In operation, bale engaging rail 52 is positioned near the front of bed 12 as hay feeding apparatus 10 is pulled to place sweep 26 beneath a bale of hay. Switch 144a on switch box 144 is activated which activates hydraulic actuator 32. Hydraulic actuator 32 retracts to rotate bale pick up 22 about axle 30 to move the bale pick up in an arc to lift a bale over bed 12. Near the top of the arc, the bale rolls off sweep 26 and is guided onto conveyor 34 by framework 28.
The bale can be selectively positioned on bed 12 by activating conveyor 34 or conveyor 62 as appropriate. Either switch 144c, 144d, or both, on switch box 144 are activated to have conveyor 34 or conveyor 62 move the bale laterally across bed 12. Once the bale is in a proper lateral position, conveyor 34 and conveyor 62 are deactivated and switch 144b on switch box 144 is activated to have conveyor 44 move the bale toward the rear of bed 12. The sequence of steps can be repeated to load additional bales and position the bales on bed 12.
Hay feeding apparatus 10 is then pulled to the feeding area. Bale engaging rail 52 is manually relocated from the front of bed 12 to the rear and is reattached to endless chain 46 for use in moving bales forward as desired. When activated, bale engaging rail 52 contacts the rear portion of any bales resting on bed 12 and moves all the bales contacted forward towards conveyors 34 and 62. After the bales are moved forward, conveyor 34 can then move bales laterally as necessary to position bales on conveyor 62. Hay walker 64 and conveyor 62 are then activated to separate hay from a succession of bales as will be described.
Hydraulic motor 72 on hay walker 64, when activated, turns cranks 88 and 90 by means of chains 112 and 116 respectively. Elongate walker members 94, connected to cranks 88 and 90 by means of bearings 100, move transversely as viewed from conveyor 62 and have teeth 130 extending outwardly from face 96 of elongate walker members 94 toward conveyor 62. As conveyor 62 urges a bale of hay against transversely moving face 96, teeth 130 engage a portion of the hay and separate the portion from the bale. Hay separated during the downward portion of one cycle of an elongate member 94 is pulled downward toward chute 74 by teeth 130.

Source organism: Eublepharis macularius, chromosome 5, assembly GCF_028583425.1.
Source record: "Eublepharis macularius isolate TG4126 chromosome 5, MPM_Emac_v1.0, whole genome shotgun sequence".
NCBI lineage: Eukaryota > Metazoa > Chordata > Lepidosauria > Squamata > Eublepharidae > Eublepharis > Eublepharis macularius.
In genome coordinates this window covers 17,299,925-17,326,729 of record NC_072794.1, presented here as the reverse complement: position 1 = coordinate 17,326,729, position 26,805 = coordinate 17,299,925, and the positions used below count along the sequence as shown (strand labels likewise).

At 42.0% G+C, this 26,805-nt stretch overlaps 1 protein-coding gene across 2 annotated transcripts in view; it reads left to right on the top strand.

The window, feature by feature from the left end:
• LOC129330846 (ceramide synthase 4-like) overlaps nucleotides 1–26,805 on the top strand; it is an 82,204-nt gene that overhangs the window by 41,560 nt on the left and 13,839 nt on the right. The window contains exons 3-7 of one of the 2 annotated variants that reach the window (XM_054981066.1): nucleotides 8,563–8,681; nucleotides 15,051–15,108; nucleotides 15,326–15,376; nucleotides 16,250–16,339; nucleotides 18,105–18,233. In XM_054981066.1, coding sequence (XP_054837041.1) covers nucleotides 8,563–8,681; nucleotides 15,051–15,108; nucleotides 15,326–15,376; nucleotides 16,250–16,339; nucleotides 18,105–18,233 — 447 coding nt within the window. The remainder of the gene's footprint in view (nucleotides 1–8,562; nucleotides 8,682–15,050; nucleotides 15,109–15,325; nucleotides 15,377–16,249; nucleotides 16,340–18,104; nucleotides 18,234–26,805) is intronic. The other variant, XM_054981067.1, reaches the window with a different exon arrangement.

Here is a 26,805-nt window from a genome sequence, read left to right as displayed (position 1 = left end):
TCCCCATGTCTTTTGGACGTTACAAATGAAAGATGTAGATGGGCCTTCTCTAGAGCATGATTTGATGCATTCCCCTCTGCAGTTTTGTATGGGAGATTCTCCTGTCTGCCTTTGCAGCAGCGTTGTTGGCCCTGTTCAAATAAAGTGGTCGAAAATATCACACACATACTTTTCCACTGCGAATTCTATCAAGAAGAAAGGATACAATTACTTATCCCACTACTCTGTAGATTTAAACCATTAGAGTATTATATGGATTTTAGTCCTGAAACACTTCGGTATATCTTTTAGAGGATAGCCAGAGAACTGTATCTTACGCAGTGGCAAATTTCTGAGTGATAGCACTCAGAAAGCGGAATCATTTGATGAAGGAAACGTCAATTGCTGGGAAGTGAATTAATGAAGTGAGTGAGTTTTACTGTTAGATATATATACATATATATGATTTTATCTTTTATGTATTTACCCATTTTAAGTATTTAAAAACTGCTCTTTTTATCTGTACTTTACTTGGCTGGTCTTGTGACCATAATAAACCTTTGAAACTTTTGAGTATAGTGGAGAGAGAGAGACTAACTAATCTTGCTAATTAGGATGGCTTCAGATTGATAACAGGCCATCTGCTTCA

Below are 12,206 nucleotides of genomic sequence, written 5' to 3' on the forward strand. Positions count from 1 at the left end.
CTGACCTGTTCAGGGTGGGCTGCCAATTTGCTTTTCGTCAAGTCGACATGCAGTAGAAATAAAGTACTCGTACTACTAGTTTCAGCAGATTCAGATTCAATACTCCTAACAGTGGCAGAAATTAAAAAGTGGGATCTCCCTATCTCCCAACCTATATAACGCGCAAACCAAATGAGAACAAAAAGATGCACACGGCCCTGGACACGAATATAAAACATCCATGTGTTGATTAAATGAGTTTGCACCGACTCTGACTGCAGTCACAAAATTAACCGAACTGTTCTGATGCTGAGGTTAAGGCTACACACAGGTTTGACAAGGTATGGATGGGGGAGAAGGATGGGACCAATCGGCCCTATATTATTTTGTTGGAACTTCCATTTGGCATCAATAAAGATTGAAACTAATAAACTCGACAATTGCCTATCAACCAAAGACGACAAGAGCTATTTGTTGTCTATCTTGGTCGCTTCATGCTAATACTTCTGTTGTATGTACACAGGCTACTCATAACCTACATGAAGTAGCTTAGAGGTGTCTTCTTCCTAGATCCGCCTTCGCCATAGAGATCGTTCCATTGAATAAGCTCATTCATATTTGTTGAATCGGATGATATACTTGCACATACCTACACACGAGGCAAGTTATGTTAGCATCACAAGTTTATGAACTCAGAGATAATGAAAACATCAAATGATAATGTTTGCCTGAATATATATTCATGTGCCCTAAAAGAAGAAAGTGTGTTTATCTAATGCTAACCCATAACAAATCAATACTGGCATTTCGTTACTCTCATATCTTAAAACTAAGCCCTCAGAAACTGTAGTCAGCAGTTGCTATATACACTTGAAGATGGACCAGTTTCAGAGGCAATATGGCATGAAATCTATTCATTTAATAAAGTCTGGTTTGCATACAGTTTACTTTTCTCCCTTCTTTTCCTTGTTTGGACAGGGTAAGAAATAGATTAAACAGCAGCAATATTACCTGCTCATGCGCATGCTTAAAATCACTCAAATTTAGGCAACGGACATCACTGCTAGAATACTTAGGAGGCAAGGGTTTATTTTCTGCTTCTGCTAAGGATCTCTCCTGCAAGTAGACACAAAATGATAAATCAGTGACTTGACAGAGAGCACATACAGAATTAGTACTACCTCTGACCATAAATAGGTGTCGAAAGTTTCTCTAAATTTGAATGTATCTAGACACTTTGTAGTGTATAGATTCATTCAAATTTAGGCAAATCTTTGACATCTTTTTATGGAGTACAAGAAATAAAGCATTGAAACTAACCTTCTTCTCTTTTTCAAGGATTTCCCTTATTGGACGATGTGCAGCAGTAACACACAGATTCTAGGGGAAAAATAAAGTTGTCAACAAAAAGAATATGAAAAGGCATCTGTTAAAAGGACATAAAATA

As the rotational cycle of the elongate member 94 continues, teeth 130 disengage the separated portion of hay and are pulled away from the bale during the lower portion of the cycle as the elongate member starts to move upward. Adjacent elongate walker members 94, on the upper portion of the cycle, are rotating toward the urging conveyor by the motion of cranks 88 and 90 and engage the bale as their adjacent elongate walker members are being pulled away from the bale by the cranks. The separated portion of hay falls free of the teeth and enters chute 74 to fall through the chute to the ground. Entanglements, such as twine, that may have been caught by teeth 130 in the downward portion of the cycle are also released as an elongate member 94 moves away from the bale and adjacent elongate walker members 94 engage the entanglements and the bale. The entanglements fall free down chute 74 with the released portion of hay.
Conveyor 62 continues to urge the bale against faces 96 of hay walker 64. If too much hay is being separated during each cycle of an elongate member 94, separating blade 120 or 122 can be removed from face 96 of elongate member 94, thereby reducing the number of teeth engaging the bale during one cycle of elongate walker members 94.
Apparatus 10 can be used with any sized bales. It is not necessary to cut the bale binding twine as teeth 130 will cut the twine as the bale is being fed.
While the fundamental novel features of the invention have been shown and described, it should be understood that various substitutions, modifications and variations may be made by those skilled in the art without departing from the spirit or scope of the invention. Accordingly, all such modifications or variations are included in the scope of the invention as defined by the following claims.